The women who have been here since the 70s (some even longer) are amazing people -- with wonderful senses of humor -- and their writers group, which I am able to attend sometimes, is a high point in my life here and now, helping shape my life as a writer just as WomanSpirit helped me shape my character when I was beginning to become myself. Living the women's land trust life was not the path I followed, but it was always an ideal in my imagination , a meta-home, that (along with various imaginary friends such as Xena, the Warrior Princess) somehow helped me find my way in alien lands. For me, meeting these women now is like coming full circle. And they -- they ARE the circle.

PS: I finally made it to Rootworks: my camping spot, 2009
Perched on the edge of the known world - my camping spot at Rootworks, 2009

Where did all those ephemeral publications go? Decades of them - on Googlebooks!

Here's something I thought was pretty neat. From time to time I look up my father's name (Selden Menefee) online to see if any reference is made to his writing, or if I can pick up a copy of something long out of print. Like the study of migrant workers he did in the 1930's, one of the first (perhaps the first) of its kind (cover at left). He wrote books, studies, magazine and newspaper articles from the 1930's through the 1990's. Most were long forgotten, or so I thought, until the Internet came along and provided a window to view the life a good writer's efforts can have, long after publication.

Did you know you can find all kinds of obscure references on googlebooks? When I looked Selden up, I found this:
It gives references to places where his books are quoted in footnotes; magazine articles; etc. All from university collections, probably. There's even a full text online of Assignment: USA (1943), his book of wartime homefront journalism. Pages and pages of references to instances in which his work is noted and used even today, and sometimes by major historians. It's interesting to see how a writer's work DOES continue to be out there in the culture, used by other writers and on and on. This is how the "cultural commons" works and not just songwriters, but scholars, build on each other's work. That's reassuring in a case like Selden's because he was a fine, principled journalist... but not so good when you think of all the poor journalism out there and how inaccuracies and fabrications are being perpetuated ad infinitum... but wait, I'm trying to be optimistic. Smiley face here.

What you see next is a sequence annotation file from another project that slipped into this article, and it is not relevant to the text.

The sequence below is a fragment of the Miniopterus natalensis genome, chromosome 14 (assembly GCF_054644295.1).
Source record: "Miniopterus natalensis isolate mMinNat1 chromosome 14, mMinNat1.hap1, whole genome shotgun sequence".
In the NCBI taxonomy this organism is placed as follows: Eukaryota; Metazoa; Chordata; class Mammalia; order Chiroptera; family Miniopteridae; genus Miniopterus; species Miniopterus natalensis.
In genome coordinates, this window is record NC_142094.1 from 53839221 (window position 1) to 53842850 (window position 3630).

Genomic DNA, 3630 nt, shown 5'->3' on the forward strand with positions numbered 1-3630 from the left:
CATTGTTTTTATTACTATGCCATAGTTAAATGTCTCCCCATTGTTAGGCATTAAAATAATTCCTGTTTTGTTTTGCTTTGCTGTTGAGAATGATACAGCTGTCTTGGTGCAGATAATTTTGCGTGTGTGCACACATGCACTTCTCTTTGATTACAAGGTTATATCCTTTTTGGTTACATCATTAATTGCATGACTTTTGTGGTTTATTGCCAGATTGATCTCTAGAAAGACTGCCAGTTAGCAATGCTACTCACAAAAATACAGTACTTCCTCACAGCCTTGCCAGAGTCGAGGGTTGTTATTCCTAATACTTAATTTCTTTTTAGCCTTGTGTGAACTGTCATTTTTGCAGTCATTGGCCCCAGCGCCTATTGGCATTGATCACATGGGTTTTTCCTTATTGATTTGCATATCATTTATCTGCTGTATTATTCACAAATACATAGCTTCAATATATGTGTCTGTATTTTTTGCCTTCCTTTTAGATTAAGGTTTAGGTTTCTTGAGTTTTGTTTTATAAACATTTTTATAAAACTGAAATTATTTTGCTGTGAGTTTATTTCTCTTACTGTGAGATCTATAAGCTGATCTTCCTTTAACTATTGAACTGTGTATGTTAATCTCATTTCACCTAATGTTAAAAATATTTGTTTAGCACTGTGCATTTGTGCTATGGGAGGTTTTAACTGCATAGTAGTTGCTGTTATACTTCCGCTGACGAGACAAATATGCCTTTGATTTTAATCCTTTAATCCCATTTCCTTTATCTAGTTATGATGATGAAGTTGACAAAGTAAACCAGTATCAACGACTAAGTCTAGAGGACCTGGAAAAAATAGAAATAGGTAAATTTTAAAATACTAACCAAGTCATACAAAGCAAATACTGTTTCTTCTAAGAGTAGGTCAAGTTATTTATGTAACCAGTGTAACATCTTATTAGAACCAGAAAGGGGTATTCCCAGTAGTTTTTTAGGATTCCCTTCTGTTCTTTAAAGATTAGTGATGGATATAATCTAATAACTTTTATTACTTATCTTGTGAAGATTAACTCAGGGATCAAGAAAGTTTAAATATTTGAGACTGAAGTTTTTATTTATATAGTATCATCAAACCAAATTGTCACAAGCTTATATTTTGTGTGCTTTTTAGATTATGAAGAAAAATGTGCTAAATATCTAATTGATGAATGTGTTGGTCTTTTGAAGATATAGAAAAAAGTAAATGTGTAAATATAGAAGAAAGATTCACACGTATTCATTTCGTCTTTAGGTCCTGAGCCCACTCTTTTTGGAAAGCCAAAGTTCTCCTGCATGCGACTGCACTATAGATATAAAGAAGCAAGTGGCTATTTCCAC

Above and left, the cover of an oral history collection Selden put together as a project of his small town weekly newspaper in Fair Oaks, California, to collect the stories of the old-timers in the community. "The Way It Was." (Was "oral history" even a term, then?) Funny to think that I'm one of those old-timers now, and if someone were to ask for my memories of 1950s Fair Oaks, they would evoke a place just as alien to people now as the Fair Oaks of the early days did to the child I was in the 1950s.  
here's a later post on fanzines, another kind of ephemeral publishing.

Seven Seasons of Buffy (book review)

Seven Seasons of Buffy: Science Fiction and Fantasy Writers Discuss Their Favorite Television Show (Smart Pop series)

In the foreword to this collection of 22 essays, scriptwriter Drew Goddard asks, "Why do we care so much about Buffy?" After some false but mercifully brief starts, the book hits its stride with a succession of passionate, articulate, entertaining, informative, and sometimes-humorous pieces by professional writers who have no inhibitions about explaining what they love about the show--and what they hate.

Varying widely in attitude and style, chapters analyze the show's literary qualities from a number of perspectives; delve into its "meaning" through its themes of love and growth; look closely at the dark side of the "Buffyverse" and the complexity of its moral structure; and argue the relative merits of its characters and episodes.

Kevin Andrew Murphy's fittingly titled "Unseen Horrors and Shadowy Manipulations" documents instances of censorship and the attempts of network and advertisers to reshape Buffy to suit their purposes.

In "Where's the Religion in Willow's Wicca?" Christie Golden provides a much-needed corrective to the mistake the writers made when they called Willow's fantasy sorcery "Wicca" (a real religion).

In the final essay, "Slayers of the Last Arc," Nancy Holder shows why some are so affected by the story when she argues that, seen in retrospect, Buffy clearly fits the template of Joseph Campbell's "hero's journey."

This outstanding and diverse collection will entertain, challenge, and enlighten anyone familiar with the Buffyverse.

(review from School Library Journal)